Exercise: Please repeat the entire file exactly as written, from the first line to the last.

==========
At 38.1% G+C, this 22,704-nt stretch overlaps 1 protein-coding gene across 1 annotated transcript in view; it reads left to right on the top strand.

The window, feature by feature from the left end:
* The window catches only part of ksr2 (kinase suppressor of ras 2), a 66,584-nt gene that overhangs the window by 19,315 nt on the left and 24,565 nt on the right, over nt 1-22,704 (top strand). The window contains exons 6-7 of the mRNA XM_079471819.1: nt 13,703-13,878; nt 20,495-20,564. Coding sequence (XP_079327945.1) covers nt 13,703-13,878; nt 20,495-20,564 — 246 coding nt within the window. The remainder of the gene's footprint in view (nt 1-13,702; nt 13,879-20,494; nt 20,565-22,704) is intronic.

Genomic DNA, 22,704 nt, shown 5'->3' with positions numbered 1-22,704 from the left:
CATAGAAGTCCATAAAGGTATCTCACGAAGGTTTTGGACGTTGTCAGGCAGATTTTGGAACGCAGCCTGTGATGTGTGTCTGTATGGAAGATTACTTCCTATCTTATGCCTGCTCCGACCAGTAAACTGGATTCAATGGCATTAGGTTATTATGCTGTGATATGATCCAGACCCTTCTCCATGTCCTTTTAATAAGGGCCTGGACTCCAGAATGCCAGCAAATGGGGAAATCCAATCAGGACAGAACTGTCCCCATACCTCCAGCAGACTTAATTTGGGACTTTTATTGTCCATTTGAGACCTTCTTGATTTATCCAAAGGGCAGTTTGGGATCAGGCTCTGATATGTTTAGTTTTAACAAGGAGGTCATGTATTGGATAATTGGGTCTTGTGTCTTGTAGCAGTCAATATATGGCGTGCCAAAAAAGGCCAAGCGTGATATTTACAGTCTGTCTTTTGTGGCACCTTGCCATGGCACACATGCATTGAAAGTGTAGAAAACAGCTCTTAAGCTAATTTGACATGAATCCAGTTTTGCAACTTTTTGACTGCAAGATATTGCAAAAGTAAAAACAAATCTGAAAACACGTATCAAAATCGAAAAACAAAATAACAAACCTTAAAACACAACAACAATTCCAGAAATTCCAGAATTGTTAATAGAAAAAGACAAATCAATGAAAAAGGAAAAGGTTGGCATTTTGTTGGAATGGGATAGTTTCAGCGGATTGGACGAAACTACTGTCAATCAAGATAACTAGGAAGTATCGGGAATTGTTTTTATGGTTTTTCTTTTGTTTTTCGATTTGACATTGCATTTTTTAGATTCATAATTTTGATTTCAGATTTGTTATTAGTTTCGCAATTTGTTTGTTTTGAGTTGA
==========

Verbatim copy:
At 38.1% G+C, this 22,704-nt stretch overlaps 1 protein-coding gene across 1 annotated transcript in view; it reads left to right on the top strand.

The window, feature by feature from the left end:
* The window catches only part of ksr2 (kinase suppressor of ras 2), a 66,584-nt gene that overhangs the window by 19,315 nt on the left and 24,565 nt on the right, over nt 1-22,704 (top strand). The window contains exons 6-7 of the mRNA XM_079471819.1: nt 13,703-13,878; nt 20,495-20,564. Coding sequence (XP_079327945.1) covers nt 13,703-13,878; nt 20,495-20,564 — 246 coding nt within the window. The remainder of the gene's footprint in view (nt 1-13,702; nt 13,879-20,494; nt 20,565-22,704) is intronic.

Genomic DNA, 22,704 nt, shown 5'->3' with positions numbered 1-22,704 from the left:
CATAGAAGTCCATAAAGGTATCTCACGAAGGTTTTGGACGTTGTCAGGCAGATTTTGGAACGCAGCCTGTGATGTGTGTCTGTATGGAAGATTACTTCCTATCTTATGCCTGCTCCGACCAGTAAACTGGATTCAATGGCATTAGGTTATTATGCTGTGATATGATCCAGACCCTTCTCCATGTCCTTTTAATAAGGGCCTGGACTCCAGAATGCCAGCAAATGGGGAAATCCAATCAGGACAGAACTGTCCCCATACCTCCAGCAGACTTAATTTGGGACTTTTATTGTCCATTTGAGACCTTCTTGATTTATCCAAAGGGCAGTTTGGGATCAGGCTCTGATATGTTTAGTTTTAACAAGGAGGTCATGTATTGGATAATTGGGTCTTGTGTCTTGTAGCAGTCAATATATGGCGTGCCAAAAAAGGCCAAGCGTGATATTTACAGTCTGTCTTTTGTGGCACCTTGCCATGGCACACATGCATTGAAAGTGTAGAAAACAGCTCTTAAGCTAATTTGACATGAATCCAGTTTTGCAACTTTTTGACTGCAAGATATTGCAAAAGTAAAAACAAATCTGAAAACACGTATCAAAATCGAAAAACAAAATAACAAACCTTAAAACACAACAACAATTCCAGAAATTCCAGAATTGTTAATAGAAAAAGACAAATCAATGAAAAAGGAAAAGGTTGGCATTTTGTTGGAATGGGATAGTTTCAGCGGATTGGACGAAACTACTGTCAATCAAGATAACTAGGAAGTATCGGGAATTGTTTTTATGGTTTTTCTTTTGTTTTTCGATTTGACATTGCATTTTTTAGATTCATAATTTTGATTTCAGATTTGTTATTAGTTTCGCAATTTGTTTGTTTTGAGTTGA